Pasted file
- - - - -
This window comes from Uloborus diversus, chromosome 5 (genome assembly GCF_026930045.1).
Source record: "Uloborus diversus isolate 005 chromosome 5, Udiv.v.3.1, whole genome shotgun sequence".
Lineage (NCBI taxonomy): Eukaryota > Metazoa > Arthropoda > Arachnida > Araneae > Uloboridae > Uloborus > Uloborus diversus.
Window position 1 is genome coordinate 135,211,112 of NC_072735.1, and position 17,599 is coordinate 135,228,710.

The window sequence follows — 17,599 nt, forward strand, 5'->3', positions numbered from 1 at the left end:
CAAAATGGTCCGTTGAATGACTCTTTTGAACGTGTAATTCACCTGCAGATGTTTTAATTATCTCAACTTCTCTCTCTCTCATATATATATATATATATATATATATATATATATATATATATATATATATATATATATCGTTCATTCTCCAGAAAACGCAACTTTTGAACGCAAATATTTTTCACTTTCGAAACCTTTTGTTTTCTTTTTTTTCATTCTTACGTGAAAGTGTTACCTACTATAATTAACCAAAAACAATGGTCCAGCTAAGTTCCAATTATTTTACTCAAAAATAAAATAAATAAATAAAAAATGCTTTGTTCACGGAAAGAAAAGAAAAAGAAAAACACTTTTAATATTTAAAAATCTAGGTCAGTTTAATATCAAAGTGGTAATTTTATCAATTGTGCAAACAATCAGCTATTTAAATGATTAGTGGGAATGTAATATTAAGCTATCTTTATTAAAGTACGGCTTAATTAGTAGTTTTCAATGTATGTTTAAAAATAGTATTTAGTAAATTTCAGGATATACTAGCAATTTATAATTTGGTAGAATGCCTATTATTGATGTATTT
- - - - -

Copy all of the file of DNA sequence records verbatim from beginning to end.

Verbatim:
This window comes from Uloborus diversus, chromosome 5 (genome assembly GCF_026930045.1).
Source record: "Uloborus diversus isolate 005 chromosome 5, Udiv.v.3.1, whole genome shotgun sequence".
Lineage (NCBI taxonomy): Eukaryota > Metazoa > Arthropoda > Arachnida > Araneae > Uloboridae > Uloborus > Uloborus diversus.
Window position 1 is genome coordinate 135,211,112 of NC_072735.1, and position 17,599 is coordinate 135,228,710.

The window sequence follows — 17,599 nt, forward strand, 5'->3', positions numbered from 1 at the left end:
CAAAATGGTCCGTTGAATGACTCTTTTGAACGTGTAATTCACCTGCAGATGTTTTAATTATCTCAACTTCTCTCTCTCTCATATATATATATATATATATATATATATATATATATATATATATATATATATATATATCGTTCATTCTCCAGAAAACGCAACTTTTGAACGCAAATATTTTTCACTTTCGAAACCTTTTGTTTTCTTTTTTTTCATTCTTACGTGAAAGTGTTACCTACTATAATTAACCAAAAACAATGGTCCAGCTAAGTTCCAATTATTTTACTCAAAAATAAAATAAATAAATAAAAAATGCTTTGTTCACGGAAAGAAAAGAAAAAGAAAAACACTTTTAATATTTAAAAATCTAGGTCAGTTTAATATCAAAGTGGTAATTTTATCAATTGTGCAAACAATCAGCTATTTAAATGATTAGTGGGAATGTAATATTAAGCTATCTTTATTAAAGTACGGCTTAATTAGTAGTTTTCAATGTATGTTTAAAAATAGTATTTAGTAAATTTCAGGATATACTAGCAATTTATAATTTGGTAGAATGCCTATTATTGATGTATTT